Glen Cove City Hall on Glen Street. as seen on Sept. 23,...

Glen Cove City Hall on Glen Street. as seen on Sept. 23, 2015. Credit: Howard Schnapp

The Glen Cove City Council will discuss two efforts to revise the city charter at its Aug. 21 work session, Mayor Timothy Tenke said.

One effort, by the city-appointed charter review commission, hit a snag after City Attorney Charles McQuair said the council must formally re-create the commission before the commission can place referendums on the November election ballot. The last scheduled meeting it can do so is Aug. 28, several days before the deadline to submit referendums. Current commission members are eligible to be on the reconstituted commission, McQuair said.

Commission chairwoman Carolyn Willson said there may be three referendums, on changing the number of years the mayor and council members can serve, and on imposing term limits.

A separate initiative, with more sweeping changes to the charter, is spearheaded by the group Reboot Glen Cove. It includes creating a city manager form of government that limits the power of the mayor, electing most council members by district rather than at-large, and imposing term limits.

Unlike the commission, Reboot cannot directly place referendums on the ballot. The group plans to submit about 700 signatures this month to qualify its proposals for the ballot, said resident Philip Pidot, who is leading the effort.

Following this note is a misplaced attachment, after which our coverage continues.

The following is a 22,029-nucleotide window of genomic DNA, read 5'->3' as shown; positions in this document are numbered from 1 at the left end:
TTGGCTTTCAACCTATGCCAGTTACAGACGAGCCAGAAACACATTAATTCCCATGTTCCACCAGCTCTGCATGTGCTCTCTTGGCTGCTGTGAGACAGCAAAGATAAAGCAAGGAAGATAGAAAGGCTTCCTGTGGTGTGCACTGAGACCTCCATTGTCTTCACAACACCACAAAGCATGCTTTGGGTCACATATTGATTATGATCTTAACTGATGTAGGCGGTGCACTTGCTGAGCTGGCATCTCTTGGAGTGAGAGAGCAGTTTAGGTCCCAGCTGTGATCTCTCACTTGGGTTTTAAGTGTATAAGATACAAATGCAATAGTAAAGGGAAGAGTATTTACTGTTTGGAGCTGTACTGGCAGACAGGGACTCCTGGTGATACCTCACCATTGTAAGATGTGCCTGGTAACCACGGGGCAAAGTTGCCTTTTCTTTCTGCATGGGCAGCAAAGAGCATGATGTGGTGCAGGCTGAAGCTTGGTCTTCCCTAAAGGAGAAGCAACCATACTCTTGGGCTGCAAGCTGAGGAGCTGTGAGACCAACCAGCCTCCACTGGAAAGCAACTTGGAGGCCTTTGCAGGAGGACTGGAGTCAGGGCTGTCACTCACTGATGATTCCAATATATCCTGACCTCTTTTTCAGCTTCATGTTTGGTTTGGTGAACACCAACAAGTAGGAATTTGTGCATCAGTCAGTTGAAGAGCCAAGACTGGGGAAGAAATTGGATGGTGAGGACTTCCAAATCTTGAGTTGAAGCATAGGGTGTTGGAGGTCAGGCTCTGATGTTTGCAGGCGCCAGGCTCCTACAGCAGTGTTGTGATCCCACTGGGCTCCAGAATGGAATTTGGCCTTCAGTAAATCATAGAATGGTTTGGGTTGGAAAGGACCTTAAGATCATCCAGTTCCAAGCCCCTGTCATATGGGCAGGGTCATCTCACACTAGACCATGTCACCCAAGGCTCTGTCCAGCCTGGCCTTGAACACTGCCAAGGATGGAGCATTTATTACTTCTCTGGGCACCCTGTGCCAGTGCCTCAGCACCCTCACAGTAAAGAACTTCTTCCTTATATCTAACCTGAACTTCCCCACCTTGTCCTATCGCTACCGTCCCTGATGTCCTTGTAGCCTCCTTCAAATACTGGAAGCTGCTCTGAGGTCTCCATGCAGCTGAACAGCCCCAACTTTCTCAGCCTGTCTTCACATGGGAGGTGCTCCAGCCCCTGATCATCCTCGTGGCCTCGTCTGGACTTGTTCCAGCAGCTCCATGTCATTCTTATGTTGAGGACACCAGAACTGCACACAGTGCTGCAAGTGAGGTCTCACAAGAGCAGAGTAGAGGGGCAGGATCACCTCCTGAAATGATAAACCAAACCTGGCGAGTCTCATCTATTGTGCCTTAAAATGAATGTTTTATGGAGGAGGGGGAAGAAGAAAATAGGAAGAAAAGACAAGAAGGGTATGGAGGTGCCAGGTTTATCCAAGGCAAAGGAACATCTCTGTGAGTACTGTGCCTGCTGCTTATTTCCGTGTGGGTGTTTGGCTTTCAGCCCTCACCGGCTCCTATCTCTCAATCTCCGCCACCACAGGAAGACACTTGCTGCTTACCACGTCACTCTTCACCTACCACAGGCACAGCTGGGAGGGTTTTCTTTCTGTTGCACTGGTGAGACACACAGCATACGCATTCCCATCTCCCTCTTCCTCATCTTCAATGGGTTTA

But Reboot also must get council approval to place its proposed changes on the November ballot or face having to collect additional signatures.

Tenke has said that the city charter review commission is a better route for instituting major changes than what he called “knee-jerk reactions” to perceived problems. The commission has been analyzing the charter since 2015.

“They throw out these great big ideas of how to change things, but they may not be looking at the ramifications of doing so very clearly,” Tenke said in June of the Reboot effort.

If the council does not vote on Reboot’s proposals at its Aug. 28 meeting or votes them down, the group plans to focus on getting the measures on the November 2019 ballot, Pidot said.

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